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Original Research ARTICLE

Front. Mol. Neurosci., 29 October 2020 |

Effects of CYP46A1 Inhibition on Long-Term-Depression in Hippocampal Slices ex vivo and 24S-Hydroxycholesterol Levels in Mice in vivo

  • 1Sage Therapeutics, Cambridge, MA, United States
  • 2Department of Psychiatry, Taylor Family Institute for Innovative Psychiatric Research, Washington University, University School of Medicine in St. Louis, St. Louis, MO, United States

The manipulation of cholesterol and its metabolites has been hypothesized to be therapeutically beneficial for mood disorders, neurodegenerative disorders, and epilepsies. A major regulator of cholesterol clearance and turnover in the central nervous system is CYP46A1, a brain enriched enzyme responsible for metabolism of cholesterol into 24S-hydroxycholesterol. Inhibition of this enzyme may negatively modulate NMDARs as 24S-hydroxycholesterol was shown to enhance NMDAR function. In addition, alterations of local cholesterol or other changes mediated by CYP46A1 activity could have important influences on central nervous system function. Here we demonstrate that humans and mice display brain region specific and similar CYP46A1 and 24S-hydroxycholesterol distribution. Treatment with distinct classes of CYP46A1 inhibitors led to central 24S-hydroxycholesterol reduction in vivo and ablation of long term depression in hippocampal slices. Our results suggest that rodents show similarity to humans for studying the impact of CYP46A1 inhibitors and that rapid, local modulation of oxysterols can be achieved through CYP46A1 inhibition.


The oxysterol 24S-hydroxycholesterol (24S-HC) is an enzymatically generated oxidation product of cholesterol. It is selectively synthesized in central nervous system (CNS) neurons by the cytochrome P450 enzyme cholesterol 24-hydroxylase (CYP46A1). Although 24S-HC flux to the periphery is important for brain cholesterol turnover (Russell et al., 2009), signaling roles for 24S-HC and therapeutic interventions targeting 24S-HC in the CNS have also been suggested (Alves et al., 2016; Sun et al., 2016b; Bialer et al., 2018; Petrov and Pikuleva, 2019). Better understanding of the roles of 24S-HC requires knowledge of regional variation in CYP46A1 and 24S-HC levels, as well as how manipulations of 24S-HC levels impact brain function.

The brain synthesizes its own cholesterol, as lipoprotein-bound cholesterol does not pass the blood-brain barrier. The neuronal cholesterol pool is labile and turns over regularly, primarily by conversion to 24S-HC, which passes the blood-brain barrier for elimination in the liver (Russell et al., 2009). Interestingly, constitutive loss of CYP46A1 does not result in changes to cholesterol concentrations or in other oxysterols (Meljon et al., 2014). This implies complex regulatory and feedback mechanisms to maintain cholesterol homeostasis. However, acute changes to CYP46A1 function alter cholesterol and 24S-HC levels (Sodero et al., 2012; Djelti et al., 2015; Bialer et al., 2018; Kacher et al., 2019), which could have an impact on brain physiology.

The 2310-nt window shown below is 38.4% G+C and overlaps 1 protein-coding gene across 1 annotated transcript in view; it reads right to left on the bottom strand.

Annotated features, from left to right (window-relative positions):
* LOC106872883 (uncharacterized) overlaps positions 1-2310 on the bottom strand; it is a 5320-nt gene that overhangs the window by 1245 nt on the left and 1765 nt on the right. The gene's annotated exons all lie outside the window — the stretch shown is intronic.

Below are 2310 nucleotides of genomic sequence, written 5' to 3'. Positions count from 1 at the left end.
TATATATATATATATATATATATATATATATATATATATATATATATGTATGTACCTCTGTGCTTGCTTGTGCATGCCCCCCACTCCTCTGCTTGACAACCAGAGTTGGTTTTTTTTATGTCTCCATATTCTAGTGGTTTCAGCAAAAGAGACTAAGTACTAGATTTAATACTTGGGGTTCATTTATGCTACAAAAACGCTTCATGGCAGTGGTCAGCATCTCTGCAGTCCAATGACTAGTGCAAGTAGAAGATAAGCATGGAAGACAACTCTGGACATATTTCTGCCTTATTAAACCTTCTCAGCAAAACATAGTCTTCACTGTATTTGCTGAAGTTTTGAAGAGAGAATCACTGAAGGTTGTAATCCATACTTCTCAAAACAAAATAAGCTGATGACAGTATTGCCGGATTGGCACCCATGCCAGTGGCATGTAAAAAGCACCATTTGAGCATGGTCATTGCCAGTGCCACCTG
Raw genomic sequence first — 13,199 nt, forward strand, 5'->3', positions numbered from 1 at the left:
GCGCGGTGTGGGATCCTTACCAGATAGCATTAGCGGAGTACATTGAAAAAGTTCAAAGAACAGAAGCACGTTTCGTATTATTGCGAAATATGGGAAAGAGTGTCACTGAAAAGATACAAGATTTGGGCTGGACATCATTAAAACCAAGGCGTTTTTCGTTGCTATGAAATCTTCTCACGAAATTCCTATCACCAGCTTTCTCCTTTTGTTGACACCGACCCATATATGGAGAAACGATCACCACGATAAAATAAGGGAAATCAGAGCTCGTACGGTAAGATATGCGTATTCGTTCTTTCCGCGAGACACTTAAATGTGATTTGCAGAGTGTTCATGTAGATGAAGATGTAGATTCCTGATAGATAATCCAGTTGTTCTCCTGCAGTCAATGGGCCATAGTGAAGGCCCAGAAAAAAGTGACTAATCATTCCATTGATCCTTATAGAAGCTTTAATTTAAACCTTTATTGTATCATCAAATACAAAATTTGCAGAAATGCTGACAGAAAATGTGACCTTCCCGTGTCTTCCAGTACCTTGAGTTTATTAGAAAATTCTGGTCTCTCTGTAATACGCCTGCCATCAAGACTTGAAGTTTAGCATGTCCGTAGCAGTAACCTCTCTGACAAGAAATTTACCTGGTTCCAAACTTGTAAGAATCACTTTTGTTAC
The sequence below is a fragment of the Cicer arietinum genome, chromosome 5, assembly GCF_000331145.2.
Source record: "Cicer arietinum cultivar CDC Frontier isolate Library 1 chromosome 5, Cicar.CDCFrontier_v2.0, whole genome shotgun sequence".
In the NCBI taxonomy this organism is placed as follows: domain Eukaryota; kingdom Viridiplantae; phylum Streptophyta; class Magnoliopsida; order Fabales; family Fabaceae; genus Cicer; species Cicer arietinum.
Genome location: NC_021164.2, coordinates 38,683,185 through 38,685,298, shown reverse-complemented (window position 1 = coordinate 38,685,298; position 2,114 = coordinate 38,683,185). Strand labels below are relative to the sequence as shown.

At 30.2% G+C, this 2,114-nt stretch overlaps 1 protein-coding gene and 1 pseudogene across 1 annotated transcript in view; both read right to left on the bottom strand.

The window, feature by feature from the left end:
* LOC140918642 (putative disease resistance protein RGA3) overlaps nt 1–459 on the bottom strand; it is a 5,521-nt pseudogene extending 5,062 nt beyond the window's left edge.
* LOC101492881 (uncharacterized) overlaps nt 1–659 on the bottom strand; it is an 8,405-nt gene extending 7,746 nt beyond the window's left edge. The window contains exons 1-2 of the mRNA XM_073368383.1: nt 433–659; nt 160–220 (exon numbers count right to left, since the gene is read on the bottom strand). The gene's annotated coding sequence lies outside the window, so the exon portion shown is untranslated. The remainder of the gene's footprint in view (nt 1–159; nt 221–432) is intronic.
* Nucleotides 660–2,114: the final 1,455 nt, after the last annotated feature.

It has been shown that many cholesterol metabolites, including oxysterols, have CNS signaling roles (Paul et al., 2013; Sun et al., 2017). 24S-HC appears to be no exception. It alters transcription by binding liver X receptors (Gabbi et al., 2014), and modulates ion channel function such as the N-methyl-D-aspartate receptor (NMDAR) (Paul et al., 2013). 24S-HC elevation may have a therapeutic effect in neurodegenerative conditions where decreased levels of CYP46A1 enzyme have been reported (Alves et al., 2016), but inhibition of CYP46A1 may be beneficial in diseases accompanied by increased levels of 24S-HC, such as hypoxia (Lu et al., 2020), conditions that promote excessive excitation, which are associated with increased CYP46A1 activity (Sodero et al., 2012). Regional variability in 24S-HC levels may yield insight into the impact of 24S-HC on brain function and behavior, but little work has been done to evaluate this notion (Yutuc et al., 2019, 2020).

Here we evaluated regional expression and distribution of CYP46A1 and 24S-HC in mouse and compared it to published data from human brain. We followed up by characterizing known structurally distinct CYP46A1 inhibitors. We find selective actions of these compounds ex vivo and in vivo which we attribute to CYP46A1 inhibition as they have no demonstrable binding at a number of other potential protein targets. Systemic administration of these compounds achieved good brain exposure and reduced 24S-HC. However, administration of inhibitors for up to 6 h to hippocampal tissue slices did not appreciably alter 24S-HC levels but altered long-term synaptic plasticity, suggesting that local actions of 24S-HC may be important for NMDAR mediated function. Our results help establish a more comprehensive picture of potential therapeutic applications of 24S-HC synthesis pathways.